In brief - As rules and restrictions applying to businesses are eased, consultation and communication with your workforce remain key for employers in managing ongoing Covid-19 risk and implementing control measures to manage that risk
From Wednesday, 15 December 2021, the NSW Government has relaxed the rules and restrictions that apply to businesses throughout NSW.
The public health orders have been amended to allow people who are not fully vaccinated against Covid-19 to enter certain business premises. However, businesses may still determine to make vaccination, the wearing of a face mask or other reasonable requirement, a condition of entry to their business premises.
Currently, the NSW public health orders require the wearing of a face mask, for persons over the age of 12 years:
on public transport and whilst waiting for public transport
at airports and whilst in planes
for indoor hospitality staff who are not fully vaccinated.
Covid-19 health and safety obligations for business premises
The Work Health and Safety (WHS) Laws of NSW require all employers and businesses to manage the risk of Covid-19 to workers and other persons.
In meeting the health and safety requirements, both businesses and workers must:
Continue to assess the risk of Covid-19 exposure in your workplace
Every business and employer is required to assess the risk of Covid-19 exposure to workers.
This must be undertaken, in consultation with workers, to eliminate or minimise the risk to health and safety, as far as is reasonably practicable.
Every workplace, mine site or construction site is different and must assess the risk faced to workers and others, and implement the reasonably practicable control measures.
Whether the control measures are mandatory vaccination, face masks, physical distancing or other measures, will be determined by the agreed control measures, through a consultation process.
Employers must comply with their workplace consultation process
When implementing new control measures to respond to a potential workplace risk, it is important to ensure that you comply with your workplace consultation process.
The consultation process for each workplace will often be set out in an enterprise agreement, award, contract or workplace policies.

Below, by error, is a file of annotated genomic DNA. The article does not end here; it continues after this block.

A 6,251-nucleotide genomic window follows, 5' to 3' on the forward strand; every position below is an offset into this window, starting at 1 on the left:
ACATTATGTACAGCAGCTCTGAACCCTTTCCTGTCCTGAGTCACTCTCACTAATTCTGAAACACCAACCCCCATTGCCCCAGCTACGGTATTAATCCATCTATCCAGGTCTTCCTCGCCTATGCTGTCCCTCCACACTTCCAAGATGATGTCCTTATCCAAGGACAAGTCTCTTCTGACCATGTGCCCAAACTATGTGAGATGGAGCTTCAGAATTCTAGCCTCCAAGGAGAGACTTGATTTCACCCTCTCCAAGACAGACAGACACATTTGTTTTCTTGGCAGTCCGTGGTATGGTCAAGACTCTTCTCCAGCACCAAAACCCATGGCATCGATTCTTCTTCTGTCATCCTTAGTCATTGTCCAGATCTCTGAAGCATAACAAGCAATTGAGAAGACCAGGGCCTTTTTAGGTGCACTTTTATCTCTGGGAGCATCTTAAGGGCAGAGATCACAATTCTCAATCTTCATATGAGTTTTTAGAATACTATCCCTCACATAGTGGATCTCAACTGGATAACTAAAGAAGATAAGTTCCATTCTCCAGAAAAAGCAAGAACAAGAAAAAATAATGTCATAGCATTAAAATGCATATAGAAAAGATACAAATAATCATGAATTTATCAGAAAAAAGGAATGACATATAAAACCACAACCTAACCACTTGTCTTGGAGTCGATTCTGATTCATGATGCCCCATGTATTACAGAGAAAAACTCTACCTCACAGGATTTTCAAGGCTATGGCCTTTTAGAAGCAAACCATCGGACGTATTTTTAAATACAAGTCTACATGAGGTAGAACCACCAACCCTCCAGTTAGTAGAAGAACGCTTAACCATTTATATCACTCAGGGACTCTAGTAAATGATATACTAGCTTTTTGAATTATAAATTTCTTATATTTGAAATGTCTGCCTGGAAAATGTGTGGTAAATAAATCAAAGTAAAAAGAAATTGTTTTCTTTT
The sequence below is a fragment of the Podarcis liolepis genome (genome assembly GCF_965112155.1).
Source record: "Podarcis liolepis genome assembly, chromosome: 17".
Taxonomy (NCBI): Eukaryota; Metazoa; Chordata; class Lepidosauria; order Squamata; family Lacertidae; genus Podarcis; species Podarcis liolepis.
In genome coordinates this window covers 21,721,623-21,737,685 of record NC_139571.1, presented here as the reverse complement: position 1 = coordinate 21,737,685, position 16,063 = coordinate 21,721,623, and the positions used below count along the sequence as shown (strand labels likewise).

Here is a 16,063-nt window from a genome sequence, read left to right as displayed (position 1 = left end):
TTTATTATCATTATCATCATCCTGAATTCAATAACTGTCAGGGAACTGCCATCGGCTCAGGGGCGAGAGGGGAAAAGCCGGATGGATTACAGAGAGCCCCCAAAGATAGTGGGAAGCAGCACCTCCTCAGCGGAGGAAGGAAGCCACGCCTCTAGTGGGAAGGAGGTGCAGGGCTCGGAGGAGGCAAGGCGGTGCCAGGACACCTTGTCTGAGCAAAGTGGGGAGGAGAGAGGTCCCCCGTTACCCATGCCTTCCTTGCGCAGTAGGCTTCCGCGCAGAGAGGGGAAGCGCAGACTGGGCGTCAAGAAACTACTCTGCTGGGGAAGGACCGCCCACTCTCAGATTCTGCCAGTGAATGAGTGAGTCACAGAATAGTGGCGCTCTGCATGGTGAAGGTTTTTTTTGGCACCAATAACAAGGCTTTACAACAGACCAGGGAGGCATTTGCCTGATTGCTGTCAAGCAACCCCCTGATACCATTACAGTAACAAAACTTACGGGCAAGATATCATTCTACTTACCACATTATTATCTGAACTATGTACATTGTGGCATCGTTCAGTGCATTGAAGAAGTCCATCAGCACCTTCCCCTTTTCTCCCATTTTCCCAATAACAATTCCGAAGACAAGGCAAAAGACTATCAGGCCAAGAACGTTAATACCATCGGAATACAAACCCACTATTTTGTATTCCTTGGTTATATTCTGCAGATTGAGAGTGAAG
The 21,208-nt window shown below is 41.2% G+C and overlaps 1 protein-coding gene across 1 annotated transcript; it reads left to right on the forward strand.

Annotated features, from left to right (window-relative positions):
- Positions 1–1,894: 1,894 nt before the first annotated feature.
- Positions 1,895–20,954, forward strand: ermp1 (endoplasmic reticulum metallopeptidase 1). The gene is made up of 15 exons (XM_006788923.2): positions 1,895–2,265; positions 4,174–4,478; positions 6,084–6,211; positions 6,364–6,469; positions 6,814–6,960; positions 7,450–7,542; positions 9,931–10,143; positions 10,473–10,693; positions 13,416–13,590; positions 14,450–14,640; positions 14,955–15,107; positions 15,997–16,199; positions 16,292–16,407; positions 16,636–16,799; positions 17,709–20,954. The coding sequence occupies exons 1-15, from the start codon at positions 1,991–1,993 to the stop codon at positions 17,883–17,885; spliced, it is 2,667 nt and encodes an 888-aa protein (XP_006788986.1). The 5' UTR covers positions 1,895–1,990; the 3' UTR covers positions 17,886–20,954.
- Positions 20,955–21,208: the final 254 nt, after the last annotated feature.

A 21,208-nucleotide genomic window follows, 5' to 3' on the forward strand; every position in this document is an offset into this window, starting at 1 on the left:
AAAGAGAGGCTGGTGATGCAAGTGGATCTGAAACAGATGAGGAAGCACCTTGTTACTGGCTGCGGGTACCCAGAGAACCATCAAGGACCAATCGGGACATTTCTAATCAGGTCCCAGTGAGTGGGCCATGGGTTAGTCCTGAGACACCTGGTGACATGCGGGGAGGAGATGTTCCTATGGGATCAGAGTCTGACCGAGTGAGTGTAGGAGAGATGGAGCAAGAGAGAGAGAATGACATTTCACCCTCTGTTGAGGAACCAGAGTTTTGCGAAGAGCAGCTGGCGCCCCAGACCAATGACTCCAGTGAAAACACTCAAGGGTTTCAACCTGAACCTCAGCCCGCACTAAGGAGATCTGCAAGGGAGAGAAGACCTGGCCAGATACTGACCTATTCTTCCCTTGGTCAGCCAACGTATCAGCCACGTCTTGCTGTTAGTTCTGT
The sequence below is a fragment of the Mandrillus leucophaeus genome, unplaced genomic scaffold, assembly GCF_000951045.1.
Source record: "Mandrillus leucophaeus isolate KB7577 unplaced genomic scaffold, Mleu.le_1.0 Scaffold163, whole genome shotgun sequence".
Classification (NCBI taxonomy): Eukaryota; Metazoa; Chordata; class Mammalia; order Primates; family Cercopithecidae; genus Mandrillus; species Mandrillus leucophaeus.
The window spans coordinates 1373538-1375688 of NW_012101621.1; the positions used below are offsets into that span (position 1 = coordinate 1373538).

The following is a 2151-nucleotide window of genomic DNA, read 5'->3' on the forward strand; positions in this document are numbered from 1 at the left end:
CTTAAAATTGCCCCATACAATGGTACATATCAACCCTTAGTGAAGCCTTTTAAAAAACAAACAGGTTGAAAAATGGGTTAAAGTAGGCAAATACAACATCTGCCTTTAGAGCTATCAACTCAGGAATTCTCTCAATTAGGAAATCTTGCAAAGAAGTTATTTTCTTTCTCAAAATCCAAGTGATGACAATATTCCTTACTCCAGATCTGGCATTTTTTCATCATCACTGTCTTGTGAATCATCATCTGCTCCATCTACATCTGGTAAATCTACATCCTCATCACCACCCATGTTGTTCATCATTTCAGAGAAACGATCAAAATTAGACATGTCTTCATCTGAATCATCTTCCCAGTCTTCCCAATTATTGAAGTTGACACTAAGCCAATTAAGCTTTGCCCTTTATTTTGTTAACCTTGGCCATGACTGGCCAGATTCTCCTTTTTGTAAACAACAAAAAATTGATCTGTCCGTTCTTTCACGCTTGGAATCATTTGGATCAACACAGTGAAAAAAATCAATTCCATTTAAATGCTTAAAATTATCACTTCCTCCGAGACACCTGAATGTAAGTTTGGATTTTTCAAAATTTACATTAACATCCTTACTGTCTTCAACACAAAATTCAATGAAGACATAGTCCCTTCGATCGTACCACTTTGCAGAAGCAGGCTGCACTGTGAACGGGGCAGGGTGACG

Consultation is also required under the WHS Act of NSW and other states and territories.
The Full Bench of the Fair Work Commission recently considered consultation in the matter of CFMEU v Mt Arthur Coal Pty Ltd  FWCFB 6059 (Mt Arthur). The decision of 3 December this year, determined that inadequate consultation occurred on the implementation phase of the "Site Access Requirement".
This requirement directed that all employees will not be permitted access to the mine, after midnight on 9 November 2021, unless they have provided evidence to Mt Arthur that they have received a single dose of an approved Covid-19 vaccine by 9 November 2021.
The Court found:
Mt Arthur's failure to meaningfully consult with the Employees denied the Employees the opportunity to influence the Respondent in its decision-making process and the possibility of a different outcome. We are not persuaded that further consultation could not possibly have produced a different result.
The Court determined that the words regarding the requirement of "will be introduced" presents a position that the requirement is a "fait accompli". There were no words of "may', "proposed to" or "intended to" introduce the requirement.
The Court found that the deficiencies in the consultation process determined that the Site Access Requirement was not a reasonable direction.
What should employers do?
We recommend that consultation and communication with your workforce continue through these challenging times.
This is commentary published by Colin Biggers & Paisley for general information purposes only. This should not be relied on as specific advice. You should seek your own legal and other advice for any question, or for any specific situation or proposal, before making any final decision. The content also is subject to change. A person listed may not be admitted as a lawyer in all States and Territories. © Colin Biggers & Paisley, Australia 2022.